Freelancers aspiring to write for NPR might start by taking a spin through its ethics handbook, lengthy as it is.
That’s because the “living document,” available on NPR’s website, pertains to contract workers as much as staffers — and could have implications for freelancers’ broader suites of work, says Mark Memmott, who oversees the 20-section handbook as standards and practices editor.
“While it’s written to journalists who are in-house, the same principles apply to people in the freelance community,” says Memmott, who helps editors interpret how the ethics policy applies to specific situations.
The document applies to “independent producers” and “outside writers” and specifically requires “outside contributors to be free of conflicts of interest.”
But how should someone who works for a dozen clients with various funding models determine what constitutes a conflict? And — in an American economy that could be 40 percent freelance by 2020 — is it enough to have a policy that doesn’t separately address the nuances of contract work?
For example, it’s generally agreed that staffers and freelancers alike shouldn’t cover a spouse’s company or political campaign. But what if a freelancer once contributed to an airline’s in-flight magazine and is then asked to cover the airline industry?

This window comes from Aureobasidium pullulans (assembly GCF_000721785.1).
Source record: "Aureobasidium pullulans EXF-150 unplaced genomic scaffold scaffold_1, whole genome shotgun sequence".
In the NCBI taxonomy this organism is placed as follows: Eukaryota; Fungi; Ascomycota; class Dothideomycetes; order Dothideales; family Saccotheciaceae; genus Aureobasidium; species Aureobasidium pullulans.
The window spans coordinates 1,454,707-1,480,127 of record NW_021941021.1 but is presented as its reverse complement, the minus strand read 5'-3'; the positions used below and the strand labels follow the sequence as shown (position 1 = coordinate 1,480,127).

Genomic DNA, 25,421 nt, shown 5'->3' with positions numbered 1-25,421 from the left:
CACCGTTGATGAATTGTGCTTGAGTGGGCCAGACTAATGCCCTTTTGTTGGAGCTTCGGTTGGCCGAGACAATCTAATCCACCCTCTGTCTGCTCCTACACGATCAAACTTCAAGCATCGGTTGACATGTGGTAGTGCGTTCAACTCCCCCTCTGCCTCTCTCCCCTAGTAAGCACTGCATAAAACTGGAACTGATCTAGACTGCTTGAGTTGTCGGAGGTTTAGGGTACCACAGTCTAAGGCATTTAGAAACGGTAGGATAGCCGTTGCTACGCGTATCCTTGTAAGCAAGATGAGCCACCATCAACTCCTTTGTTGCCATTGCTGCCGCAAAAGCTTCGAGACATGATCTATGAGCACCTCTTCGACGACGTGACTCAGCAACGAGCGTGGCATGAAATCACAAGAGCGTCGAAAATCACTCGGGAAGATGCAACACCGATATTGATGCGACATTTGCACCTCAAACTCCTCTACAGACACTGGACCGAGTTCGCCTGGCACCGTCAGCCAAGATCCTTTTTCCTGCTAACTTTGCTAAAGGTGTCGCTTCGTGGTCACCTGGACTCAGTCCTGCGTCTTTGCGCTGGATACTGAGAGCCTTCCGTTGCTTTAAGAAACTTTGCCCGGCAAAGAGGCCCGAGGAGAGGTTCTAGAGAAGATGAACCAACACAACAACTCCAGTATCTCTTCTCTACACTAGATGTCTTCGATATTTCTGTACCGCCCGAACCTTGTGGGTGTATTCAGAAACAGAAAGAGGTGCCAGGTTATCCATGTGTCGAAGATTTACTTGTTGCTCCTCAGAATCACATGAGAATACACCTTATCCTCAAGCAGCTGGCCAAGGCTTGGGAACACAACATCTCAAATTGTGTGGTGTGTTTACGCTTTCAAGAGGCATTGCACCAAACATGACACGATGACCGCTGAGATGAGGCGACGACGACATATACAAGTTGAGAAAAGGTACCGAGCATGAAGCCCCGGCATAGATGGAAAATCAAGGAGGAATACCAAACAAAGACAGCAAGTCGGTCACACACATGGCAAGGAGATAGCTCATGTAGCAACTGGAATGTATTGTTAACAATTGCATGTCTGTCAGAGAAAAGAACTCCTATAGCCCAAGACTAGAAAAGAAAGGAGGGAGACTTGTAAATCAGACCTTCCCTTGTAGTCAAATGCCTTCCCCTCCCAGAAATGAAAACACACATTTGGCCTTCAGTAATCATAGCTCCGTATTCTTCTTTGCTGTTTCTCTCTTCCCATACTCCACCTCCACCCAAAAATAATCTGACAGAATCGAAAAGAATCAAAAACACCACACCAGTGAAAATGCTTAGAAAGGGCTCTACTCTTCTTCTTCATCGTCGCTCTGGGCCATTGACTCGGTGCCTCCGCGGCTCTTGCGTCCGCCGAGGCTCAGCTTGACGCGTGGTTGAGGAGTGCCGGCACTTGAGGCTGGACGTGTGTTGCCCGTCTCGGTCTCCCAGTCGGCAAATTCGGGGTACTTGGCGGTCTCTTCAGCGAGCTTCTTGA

Kelly McBride, a media ethicist at the Poynter Institute in St. Petersburg, Fla., says such a circumstance doesn’t necessarily amount to a conflict. But editors and contributors should discuss such matters to be sure.
For these reasons, she doesn’t think that phrases like “above reproach” and “beyond the appearance of conflict” are helpful in written policies, or at least not as they pertain to freelance contributors.
“That [wording] doesn’t really acknowledge that most organizations are not above reproach the way they used to be,” she says. “You’re not paying freelancers a full-time salary, so it’s really hard to ask them to not take certain types of payments when that may be how they support themselves.”
That said, McBride says she understands the importance of holding freelancers to the same ethics codes as staff members, especially as the distinctions of employment status might be lost on readers and listeners.